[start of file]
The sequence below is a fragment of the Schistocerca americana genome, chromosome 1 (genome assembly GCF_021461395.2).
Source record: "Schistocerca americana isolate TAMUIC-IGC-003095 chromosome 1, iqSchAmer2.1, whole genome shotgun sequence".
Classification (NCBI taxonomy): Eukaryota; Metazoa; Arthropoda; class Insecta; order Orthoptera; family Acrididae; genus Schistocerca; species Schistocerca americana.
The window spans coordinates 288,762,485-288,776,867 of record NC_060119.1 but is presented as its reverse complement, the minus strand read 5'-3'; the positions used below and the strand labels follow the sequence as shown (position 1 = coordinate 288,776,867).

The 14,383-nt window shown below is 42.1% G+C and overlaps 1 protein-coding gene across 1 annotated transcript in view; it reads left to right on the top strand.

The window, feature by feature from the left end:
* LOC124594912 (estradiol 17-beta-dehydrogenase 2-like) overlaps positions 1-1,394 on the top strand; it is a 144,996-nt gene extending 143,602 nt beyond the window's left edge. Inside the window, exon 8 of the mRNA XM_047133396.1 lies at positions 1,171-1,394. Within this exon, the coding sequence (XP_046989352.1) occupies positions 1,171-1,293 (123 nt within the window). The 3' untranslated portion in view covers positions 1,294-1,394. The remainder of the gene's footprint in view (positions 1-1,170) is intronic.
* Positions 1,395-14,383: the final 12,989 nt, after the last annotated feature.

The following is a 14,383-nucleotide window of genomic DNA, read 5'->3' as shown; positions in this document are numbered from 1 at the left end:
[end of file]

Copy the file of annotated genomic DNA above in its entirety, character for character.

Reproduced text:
The sequence below is a fragment of the Schistocerca americana genome, chromosome 1 (genome assembly GCF_021461395.2).
Source record: "Schistocerca americana isolate TAMUIC-IGC-003095 chromosome 1, iqSchAmer2.1, whole genome shotgun sequence".
Classification (NCBI taxonomy): Eukaryota; Metazoa; Arthropoda; class Insecta; order Orthoptera; family Acrididae; genus Schistocerca; species Schistocerca americana.
The window spans coordinates 288,762,485-288,776,867 of record NC_060119.1 but is presented as its reverse complement, the minus strand read 5'-3'; the positions used below and the strand labels follow the sequence as shown (position 1 = coordinate 288,776,867).

The 14,383-nt window shown below is 42.1% G+C and overlaps 1 protein-coding gene across 1 annotated transcript in view; it reads left to right on the top strand.

The window, feature by feature from the left end:
* LOC124594912 (estradiol 17-beta-dehydrogenase 2-like) overlaps positions 1-1,394 on the top strand; it is a 144,996-nt gene extending 143,602 nt beyond the window's left edge. Inside the window, exon 8 of the mRNA XM_047133396.1 lies at positions 1,171-1,394. Within this exon, the coding sequence (XP_046989352.1) occupies positions 1,171-1,293 (123 nt within the window). The 3' untranslated portion in view covers positions 1,294-1,394. The remainder of the gene's footprint in view (positions 1-1,170) is intronic.
* Positions 1,395-14,383: the final 12,989 nt, after the last annotated feature.

The following is a 14,383-nucleotide window of genomic DNA, read 5'->3' as shown; positions in this document are numbered from 1 at the left end: